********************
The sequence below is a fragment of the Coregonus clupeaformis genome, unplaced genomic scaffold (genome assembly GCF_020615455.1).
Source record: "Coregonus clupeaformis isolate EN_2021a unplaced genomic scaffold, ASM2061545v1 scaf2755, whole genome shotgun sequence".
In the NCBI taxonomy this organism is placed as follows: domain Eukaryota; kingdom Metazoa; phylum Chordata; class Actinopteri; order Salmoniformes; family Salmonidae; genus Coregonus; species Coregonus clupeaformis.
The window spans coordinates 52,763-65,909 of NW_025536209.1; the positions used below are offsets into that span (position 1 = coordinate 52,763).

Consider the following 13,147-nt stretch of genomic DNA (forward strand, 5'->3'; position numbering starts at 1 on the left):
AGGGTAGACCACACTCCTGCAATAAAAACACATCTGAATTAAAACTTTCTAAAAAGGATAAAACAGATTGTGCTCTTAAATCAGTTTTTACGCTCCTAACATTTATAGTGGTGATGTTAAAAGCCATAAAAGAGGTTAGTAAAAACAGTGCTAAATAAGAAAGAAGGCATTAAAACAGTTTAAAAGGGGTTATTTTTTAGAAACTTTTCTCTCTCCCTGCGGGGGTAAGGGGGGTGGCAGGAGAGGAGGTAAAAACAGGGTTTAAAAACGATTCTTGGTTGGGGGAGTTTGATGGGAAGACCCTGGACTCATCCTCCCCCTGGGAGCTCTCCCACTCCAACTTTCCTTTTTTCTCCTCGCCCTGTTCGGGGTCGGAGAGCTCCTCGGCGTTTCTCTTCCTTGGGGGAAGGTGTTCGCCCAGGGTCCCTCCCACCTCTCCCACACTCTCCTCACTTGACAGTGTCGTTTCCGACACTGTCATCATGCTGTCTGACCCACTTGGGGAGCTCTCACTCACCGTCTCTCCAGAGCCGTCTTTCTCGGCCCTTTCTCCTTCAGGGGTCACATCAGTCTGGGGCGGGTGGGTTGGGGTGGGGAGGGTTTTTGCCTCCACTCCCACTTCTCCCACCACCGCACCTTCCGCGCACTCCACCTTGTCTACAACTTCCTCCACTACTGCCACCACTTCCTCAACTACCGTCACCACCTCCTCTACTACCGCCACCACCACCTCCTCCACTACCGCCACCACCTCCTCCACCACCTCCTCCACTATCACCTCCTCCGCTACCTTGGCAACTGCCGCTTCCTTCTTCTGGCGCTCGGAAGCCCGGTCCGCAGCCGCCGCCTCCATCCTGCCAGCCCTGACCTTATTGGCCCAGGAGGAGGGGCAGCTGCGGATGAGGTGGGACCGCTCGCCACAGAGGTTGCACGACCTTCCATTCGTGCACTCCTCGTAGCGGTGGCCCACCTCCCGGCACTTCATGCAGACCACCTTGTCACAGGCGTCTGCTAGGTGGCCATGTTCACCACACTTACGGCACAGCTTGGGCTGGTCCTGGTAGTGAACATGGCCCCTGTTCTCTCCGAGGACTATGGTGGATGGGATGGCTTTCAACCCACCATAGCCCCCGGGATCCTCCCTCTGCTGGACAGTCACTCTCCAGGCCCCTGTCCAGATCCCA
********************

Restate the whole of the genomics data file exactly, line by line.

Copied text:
The sequence below is a fragment of the Coregonus clupeaformis genome, unplaced genomic scaffold (genome assembly GCF_020615455.1).
Source record: "Coregonus clupeaformis isolate EN_2021a unplaced genomic scaffold, ASM2061545v1 scaf2755, whole genome shotgun sequence".
In the NCBI taxonomy this organism is placed as follows: domain Eukaryota; kingdom Metazoa; phylum Chordata; class Actinopteri; order Salmoniformes; family Salmonidae; genus Coregonus; species Coregonus clupeaformis.
The window spans coordinates 52,763-65,909 of NW_025536209.1; the positions used below are offsets into that span (position 1 = coordinate 52,763).

Consider the following 13,147-nt stretch of genomic DNA (forward strand, 5'->3'; position numbering starts at 1 on the left):
AGGGTAGACCACACTCCTGCAATAAAAACACATCTGAATTAAAACTTTCTAAAAAGGATAAAACAGATTGTGCTCTTAAATCAGTTTTTACGCTCCTAACATTTATAGTGGTGATGTTAAAAGCCATAAAAGAGGTTAGTAAAAACAGTGCTAAATAAGAAAGAAGGCATTAAAACAGTTTAAAAGGGGTTATTTTTTAGAAACTTTTCTCTCTCCCTGCGGGGGTAAGGGGGGTGGCAGGAGAGGAGGTAAAAACAGGGTTTAAAAACGATTCTTGGTTGGGGGAGTTTGATGGGAAGACCCTGGACTCATCCTCCCCCTGGGAGCTCTCCCACTCCAACTTTCCTTTTTTCTCCTCGCCCTGTTCGGGGTCGGAGAGCTCCTCGGCGTTTCTCTTCCTTGGGGGAAGGTGTTCGCCCAGGGTCCCTCCCACCTCTCCCACACTCTCCTCACTTGACAGTGTCGTTTCCGACACTGTCATCATGCTGTCTGACCCACTTGGGGAGCTCTCACTCACCGTCTCTCCAGAGCCGTCTTTCTCGGCCCTTTCTCCTTCAGGGGTCACATCAGTCTGGGGCGGGTGGGTTGGGGTGGGGAGGGTTTTTGCCTCCACTCCCACTTCTCCCACCACCGCACCTTCCGCGCACTCCACCTTGTCTACAACTTCCTCCACTACTGCCACCACTTCCTCAACTACCGTCACCACCTCCTCTACTACCGCCACCACCACCTCCTCCACTACCGCCACCACCTCCTCCACCACCTCCTCCACTATCACCTCCTCCGCTACCTTGGCAACTGCCGCTTCCTTCTTCTGGCGCTCGGAAGCCCGGTCCGCAGCCGCCGCCTCCATCCTGCCAGCCCTGACCTTATTGGCCCAGGAGGAGGGGCAGCTGCGGATGAGGTGGGACCGCTCGCCACAGAGGTTGCACGACCTTCCATTCGTGCACTCCTCGTAGCGGTGGCCCACCTCCCGGCACTTCATGCAGACCACCTTGTCACAGGCGTCTGCTAGGTGGCCATGTTCACCACACTTACGGCACAGCTTGGGCTGGTCCTGGTAGTGAACATGGCCCCTGTTCTCTCCGAGGACTATGGTGGATGGGATGGCTTTCAACCCACCATAGCCCCCGGGATCCTCCCTCTGCTGGACAGTCACTCTCCAGGCCCCTGTCCAGATCCCA